This image, taken back in November, gives a good view of the landscape. Looking toward the west from a spot about eight miles northeast of downtown, you can see the city with the mountains towering in the background.
As everyone knows however, the city’s official elevation is one mile above sea level, 5,280 feet, as measured from the steps of the state capitol. That of course is where the city gets its primary nickname but it has also been called the Queen City of the Plains and the Queen City of the West at different times in history.
Here’s one from my trip to Banff National Park in Canada that I haven’t shared. We were at Lake Louise and while the scene of the lake itself was the main focus, I couldn’t help but train my camera on the setting moon.
The 9,003 foot high mountain was first summited in 1893 and towers prominently over the lake and the surrounding terrain. Despite it being late June, you can see there was still a good bit of snow up there.
Roots of the earth. Something quite a bit different from what I normally post. I took this image back in June as we hiked around Sunwapta Falls in Jasper National Park, Alberta, Canada. The randomness and texture of the exposed tree roots along the trail really caught my eye and while it looked okay in color, I thought the black and white was cooler. What do you think?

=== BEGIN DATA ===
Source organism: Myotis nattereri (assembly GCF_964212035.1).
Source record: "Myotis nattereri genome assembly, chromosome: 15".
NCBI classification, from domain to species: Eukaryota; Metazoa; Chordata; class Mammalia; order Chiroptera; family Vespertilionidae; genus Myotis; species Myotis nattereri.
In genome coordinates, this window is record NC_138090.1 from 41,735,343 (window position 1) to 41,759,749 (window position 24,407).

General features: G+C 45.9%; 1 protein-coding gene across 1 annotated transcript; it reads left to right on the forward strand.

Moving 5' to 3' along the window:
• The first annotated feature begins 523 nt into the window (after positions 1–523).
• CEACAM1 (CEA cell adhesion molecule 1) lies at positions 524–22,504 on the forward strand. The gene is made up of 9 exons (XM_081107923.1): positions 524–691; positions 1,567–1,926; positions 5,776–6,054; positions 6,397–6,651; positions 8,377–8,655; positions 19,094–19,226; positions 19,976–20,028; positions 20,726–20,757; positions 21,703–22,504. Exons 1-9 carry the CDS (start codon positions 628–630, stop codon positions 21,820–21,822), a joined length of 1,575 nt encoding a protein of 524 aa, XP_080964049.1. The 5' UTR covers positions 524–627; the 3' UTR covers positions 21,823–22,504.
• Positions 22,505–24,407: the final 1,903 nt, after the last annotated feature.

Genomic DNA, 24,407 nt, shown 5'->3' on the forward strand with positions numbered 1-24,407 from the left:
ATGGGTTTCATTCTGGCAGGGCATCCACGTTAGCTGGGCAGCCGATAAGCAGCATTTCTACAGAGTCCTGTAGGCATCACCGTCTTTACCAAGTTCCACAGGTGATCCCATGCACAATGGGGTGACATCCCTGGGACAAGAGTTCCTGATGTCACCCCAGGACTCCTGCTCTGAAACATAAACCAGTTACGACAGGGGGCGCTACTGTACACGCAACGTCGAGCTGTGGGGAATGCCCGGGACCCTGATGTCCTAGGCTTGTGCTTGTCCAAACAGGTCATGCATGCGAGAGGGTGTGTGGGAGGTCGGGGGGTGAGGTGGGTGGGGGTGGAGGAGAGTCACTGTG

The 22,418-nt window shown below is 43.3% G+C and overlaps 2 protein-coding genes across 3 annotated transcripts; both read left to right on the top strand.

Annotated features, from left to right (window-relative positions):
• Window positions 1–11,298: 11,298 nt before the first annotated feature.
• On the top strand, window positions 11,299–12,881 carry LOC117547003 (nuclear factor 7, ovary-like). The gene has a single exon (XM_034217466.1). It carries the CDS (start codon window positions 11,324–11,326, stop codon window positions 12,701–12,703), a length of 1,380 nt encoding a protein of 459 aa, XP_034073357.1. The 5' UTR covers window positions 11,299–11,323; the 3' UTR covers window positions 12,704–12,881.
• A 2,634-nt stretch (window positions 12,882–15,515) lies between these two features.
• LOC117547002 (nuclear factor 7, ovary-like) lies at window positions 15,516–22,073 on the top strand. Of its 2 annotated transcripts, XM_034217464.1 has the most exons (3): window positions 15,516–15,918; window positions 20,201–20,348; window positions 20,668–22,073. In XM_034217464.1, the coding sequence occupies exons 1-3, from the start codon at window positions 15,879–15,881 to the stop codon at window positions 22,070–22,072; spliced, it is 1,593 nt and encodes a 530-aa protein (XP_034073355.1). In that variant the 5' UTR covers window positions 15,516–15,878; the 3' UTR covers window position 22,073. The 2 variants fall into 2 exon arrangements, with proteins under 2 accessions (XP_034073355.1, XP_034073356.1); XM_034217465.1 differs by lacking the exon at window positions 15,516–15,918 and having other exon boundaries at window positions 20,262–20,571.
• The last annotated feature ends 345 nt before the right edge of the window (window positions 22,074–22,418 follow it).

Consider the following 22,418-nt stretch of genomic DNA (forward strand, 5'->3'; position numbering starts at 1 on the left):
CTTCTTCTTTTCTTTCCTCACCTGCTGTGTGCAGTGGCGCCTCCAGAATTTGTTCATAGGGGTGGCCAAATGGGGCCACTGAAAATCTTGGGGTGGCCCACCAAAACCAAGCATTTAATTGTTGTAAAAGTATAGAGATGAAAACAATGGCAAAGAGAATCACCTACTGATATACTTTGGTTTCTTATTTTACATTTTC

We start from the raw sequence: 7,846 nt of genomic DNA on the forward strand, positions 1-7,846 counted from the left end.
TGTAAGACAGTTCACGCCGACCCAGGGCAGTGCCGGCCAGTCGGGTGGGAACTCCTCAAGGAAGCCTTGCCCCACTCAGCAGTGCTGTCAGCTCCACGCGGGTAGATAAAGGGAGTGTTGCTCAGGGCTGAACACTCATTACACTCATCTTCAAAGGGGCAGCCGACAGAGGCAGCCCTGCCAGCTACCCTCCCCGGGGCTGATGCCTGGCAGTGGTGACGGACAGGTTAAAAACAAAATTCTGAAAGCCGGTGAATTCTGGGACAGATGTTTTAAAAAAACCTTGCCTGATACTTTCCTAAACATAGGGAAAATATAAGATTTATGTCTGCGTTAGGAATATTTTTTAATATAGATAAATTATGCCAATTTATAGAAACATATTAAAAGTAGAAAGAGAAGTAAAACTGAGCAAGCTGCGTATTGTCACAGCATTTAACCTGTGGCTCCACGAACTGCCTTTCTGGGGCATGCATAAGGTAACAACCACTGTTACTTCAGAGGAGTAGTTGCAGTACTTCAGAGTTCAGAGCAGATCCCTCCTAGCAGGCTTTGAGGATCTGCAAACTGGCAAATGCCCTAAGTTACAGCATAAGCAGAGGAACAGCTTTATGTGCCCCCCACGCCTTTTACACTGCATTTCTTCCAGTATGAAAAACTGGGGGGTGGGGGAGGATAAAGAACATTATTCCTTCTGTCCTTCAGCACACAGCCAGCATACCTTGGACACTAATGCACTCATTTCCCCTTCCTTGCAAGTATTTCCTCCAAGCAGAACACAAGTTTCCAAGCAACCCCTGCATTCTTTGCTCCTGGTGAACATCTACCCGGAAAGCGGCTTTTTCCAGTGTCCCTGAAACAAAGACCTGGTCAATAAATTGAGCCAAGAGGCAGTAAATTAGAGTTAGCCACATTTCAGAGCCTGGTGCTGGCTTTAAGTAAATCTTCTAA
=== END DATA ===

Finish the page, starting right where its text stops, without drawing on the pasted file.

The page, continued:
Reaching back to June 30 when I was in Jasper National Park. We had taken a short hike to Mount Edith Cavell, a truly stunning location. As we took in the sights, we suddenly heard what could only be likened to a gun shot going off across the valley followed by a long, low rumbling. Straining to find the source of the noise, we discover that a small avalanche had been triggered and snow was cascading off of a cliff.
It was very cool to see and I still can’t believe how loud it was. As temperatures warmed that morning, we got to see two more avalanches as the early summer temperatures took their toll on the past winter’s snow.
Taken back at the end of September from Boreas Pass not far from Breckenridge, Colorado. With the arrival of autumn the aspen trees were aglow and a snow the night before had coated the mountain peaks in a blanket of white.
The mountain in the background is the 13,829-foot high Mount Silverheels. While not one of the Centennial State’s famous fourteeners, it is a gorgeous, dominating peak with a fascinating story. The mountain is named after a dance hall girl from the nearby mining town of Buckskin Joe. Her real name is unknown but she earned her nickname due to the shoes she wore when she danced.
Legend has it that during a smallpox outbreak in 1861 she used her money to bring in doctors to fight the epidemic. She remained at the foot of the mountain while most other women and children fled to Denver. While she survived the smallpox, her face was scarred by the disease and she chose to remain isolated at her home at the foot of the mountain.
Buckskin Joe is now a ghost town and every now and then people report seeing a black veiled woman at the town’s cemetery placing flowers on the graves of those who died during the smallpox epidemic.